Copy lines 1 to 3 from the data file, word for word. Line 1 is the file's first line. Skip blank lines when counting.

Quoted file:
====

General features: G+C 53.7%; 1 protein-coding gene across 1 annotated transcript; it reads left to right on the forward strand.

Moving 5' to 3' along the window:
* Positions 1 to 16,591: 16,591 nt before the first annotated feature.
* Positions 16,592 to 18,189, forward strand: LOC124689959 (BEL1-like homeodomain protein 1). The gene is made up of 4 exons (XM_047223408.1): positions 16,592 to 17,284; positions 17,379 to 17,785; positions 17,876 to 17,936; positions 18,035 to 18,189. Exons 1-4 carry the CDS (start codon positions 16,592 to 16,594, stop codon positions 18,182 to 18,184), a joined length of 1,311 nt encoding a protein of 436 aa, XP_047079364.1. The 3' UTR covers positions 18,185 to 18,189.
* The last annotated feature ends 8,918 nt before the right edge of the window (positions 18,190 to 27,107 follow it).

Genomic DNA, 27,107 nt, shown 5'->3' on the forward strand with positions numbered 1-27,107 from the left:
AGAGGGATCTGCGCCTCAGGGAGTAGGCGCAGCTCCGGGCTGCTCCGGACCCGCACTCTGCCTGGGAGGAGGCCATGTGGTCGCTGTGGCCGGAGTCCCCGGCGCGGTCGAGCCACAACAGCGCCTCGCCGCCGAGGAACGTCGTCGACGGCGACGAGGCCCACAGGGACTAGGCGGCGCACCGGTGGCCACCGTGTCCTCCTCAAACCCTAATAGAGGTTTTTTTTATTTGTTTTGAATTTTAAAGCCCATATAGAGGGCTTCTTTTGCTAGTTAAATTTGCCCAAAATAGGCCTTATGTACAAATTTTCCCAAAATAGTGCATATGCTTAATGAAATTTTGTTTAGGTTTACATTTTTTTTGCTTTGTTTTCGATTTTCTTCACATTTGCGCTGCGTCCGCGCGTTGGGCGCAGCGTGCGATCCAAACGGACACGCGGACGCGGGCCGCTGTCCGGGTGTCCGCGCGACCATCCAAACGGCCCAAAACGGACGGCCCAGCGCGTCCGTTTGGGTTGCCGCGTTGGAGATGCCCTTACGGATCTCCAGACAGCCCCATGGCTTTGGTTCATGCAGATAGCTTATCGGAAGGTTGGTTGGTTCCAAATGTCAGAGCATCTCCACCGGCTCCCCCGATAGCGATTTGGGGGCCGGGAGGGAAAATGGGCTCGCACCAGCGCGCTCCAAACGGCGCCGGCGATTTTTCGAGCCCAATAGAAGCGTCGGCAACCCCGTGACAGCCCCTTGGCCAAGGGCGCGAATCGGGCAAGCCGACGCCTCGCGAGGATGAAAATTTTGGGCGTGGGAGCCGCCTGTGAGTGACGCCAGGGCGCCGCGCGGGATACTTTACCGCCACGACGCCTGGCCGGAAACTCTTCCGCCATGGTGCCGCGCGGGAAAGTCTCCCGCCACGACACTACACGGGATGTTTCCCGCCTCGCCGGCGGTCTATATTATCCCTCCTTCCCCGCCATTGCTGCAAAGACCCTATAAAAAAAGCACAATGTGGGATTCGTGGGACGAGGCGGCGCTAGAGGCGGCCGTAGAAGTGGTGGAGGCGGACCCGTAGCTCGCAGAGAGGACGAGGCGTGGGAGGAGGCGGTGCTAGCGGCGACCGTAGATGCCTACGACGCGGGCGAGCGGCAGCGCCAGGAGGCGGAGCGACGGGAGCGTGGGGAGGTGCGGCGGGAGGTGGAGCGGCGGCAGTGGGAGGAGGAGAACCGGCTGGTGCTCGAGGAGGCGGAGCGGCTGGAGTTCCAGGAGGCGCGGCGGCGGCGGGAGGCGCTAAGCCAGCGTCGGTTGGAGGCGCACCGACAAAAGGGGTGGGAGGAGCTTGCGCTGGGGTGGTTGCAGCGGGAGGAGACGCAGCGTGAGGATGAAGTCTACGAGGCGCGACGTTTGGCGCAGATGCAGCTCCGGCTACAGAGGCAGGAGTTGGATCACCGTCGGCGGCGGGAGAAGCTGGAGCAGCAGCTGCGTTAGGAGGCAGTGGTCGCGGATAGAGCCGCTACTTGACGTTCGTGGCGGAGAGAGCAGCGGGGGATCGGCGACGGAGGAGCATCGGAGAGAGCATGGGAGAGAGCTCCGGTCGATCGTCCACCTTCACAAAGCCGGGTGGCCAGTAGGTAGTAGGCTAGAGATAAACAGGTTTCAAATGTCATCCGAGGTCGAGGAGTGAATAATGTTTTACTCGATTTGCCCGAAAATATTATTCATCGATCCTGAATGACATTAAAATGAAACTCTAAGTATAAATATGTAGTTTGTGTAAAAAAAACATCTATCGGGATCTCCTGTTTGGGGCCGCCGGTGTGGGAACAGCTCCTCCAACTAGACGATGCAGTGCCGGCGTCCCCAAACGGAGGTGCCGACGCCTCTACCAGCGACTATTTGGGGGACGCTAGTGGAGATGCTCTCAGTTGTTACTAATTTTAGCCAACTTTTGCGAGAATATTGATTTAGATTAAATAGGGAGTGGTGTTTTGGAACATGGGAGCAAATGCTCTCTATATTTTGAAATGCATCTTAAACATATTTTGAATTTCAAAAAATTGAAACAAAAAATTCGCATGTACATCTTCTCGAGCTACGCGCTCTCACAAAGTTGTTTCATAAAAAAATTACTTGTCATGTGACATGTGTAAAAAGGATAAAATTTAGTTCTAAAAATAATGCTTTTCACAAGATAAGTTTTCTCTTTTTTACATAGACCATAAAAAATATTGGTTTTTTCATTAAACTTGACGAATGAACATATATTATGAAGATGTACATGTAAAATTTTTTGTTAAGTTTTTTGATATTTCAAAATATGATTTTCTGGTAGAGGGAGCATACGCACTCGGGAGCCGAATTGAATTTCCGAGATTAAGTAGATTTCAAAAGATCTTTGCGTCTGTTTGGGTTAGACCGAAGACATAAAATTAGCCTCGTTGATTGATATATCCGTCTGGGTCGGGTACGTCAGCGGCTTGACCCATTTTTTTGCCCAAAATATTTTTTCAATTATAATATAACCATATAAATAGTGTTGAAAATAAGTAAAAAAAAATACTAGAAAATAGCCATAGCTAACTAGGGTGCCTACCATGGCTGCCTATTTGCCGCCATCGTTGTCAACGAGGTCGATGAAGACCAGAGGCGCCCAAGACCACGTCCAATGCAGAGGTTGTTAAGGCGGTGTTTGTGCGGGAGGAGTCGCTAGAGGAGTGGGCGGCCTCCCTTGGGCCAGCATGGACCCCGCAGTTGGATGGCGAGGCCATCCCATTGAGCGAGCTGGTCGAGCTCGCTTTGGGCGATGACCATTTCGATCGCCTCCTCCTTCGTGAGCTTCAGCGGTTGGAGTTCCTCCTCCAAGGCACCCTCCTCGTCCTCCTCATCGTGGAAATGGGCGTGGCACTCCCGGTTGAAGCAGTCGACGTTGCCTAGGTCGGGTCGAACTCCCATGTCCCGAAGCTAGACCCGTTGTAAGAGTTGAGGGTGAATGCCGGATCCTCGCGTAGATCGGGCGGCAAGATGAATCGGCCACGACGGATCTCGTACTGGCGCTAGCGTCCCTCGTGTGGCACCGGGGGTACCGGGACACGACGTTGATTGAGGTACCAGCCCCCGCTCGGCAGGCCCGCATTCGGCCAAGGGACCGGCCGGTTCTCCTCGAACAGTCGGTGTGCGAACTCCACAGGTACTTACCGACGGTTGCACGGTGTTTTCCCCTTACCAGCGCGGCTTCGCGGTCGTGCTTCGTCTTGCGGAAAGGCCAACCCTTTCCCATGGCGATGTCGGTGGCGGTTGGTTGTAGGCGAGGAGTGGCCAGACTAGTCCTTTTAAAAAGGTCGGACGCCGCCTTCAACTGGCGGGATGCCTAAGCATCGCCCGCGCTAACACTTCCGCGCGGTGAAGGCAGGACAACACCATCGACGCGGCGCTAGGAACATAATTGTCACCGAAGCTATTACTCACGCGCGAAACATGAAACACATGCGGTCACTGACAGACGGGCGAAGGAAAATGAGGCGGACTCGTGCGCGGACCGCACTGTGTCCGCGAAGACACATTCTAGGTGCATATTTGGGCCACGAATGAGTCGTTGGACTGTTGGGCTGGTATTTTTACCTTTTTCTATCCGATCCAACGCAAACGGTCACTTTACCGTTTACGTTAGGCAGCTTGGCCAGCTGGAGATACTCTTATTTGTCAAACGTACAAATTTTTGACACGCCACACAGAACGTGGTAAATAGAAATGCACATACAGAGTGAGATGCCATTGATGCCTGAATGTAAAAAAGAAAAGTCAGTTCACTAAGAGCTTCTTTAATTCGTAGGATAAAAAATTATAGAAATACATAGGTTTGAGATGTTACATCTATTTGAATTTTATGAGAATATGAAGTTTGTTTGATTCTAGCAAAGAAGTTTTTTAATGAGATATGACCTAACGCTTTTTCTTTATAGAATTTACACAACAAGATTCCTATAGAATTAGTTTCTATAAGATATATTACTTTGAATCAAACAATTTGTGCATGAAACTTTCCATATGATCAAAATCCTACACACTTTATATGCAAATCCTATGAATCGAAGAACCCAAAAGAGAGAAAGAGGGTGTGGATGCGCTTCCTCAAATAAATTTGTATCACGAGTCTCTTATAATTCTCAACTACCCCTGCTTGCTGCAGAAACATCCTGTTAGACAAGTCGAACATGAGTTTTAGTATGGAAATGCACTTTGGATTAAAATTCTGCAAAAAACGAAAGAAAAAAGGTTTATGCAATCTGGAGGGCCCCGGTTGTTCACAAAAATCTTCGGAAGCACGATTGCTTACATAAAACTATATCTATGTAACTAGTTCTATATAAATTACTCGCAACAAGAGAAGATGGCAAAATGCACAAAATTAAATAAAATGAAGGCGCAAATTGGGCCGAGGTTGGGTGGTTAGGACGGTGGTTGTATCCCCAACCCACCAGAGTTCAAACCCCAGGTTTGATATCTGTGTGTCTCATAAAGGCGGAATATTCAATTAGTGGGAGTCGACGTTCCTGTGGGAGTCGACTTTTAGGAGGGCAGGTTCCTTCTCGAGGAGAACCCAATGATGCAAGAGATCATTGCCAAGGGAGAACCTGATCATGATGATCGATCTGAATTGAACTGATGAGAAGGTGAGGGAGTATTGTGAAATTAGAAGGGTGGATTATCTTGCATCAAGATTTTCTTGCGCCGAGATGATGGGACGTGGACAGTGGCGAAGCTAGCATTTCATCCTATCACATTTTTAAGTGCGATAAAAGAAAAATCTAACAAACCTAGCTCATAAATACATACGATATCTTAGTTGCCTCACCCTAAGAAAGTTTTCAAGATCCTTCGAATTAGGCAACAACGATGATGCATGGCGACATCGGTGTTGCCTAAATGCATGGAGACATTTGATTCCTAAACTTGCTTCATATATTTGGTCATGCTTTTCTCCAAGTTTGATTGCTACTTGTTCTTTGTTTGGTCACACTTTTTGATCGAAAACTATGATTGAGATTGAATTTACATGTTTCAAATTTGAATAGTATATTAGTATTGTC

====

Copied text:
General features: G+C 53.7%; 1 protein-coding gene across 1 annotated transcript; it reads left to right on the forward strand.

Moving 5' to 3' along the window:
* Positions 1 to 16,591: 16,591 nt before the first annotated feature.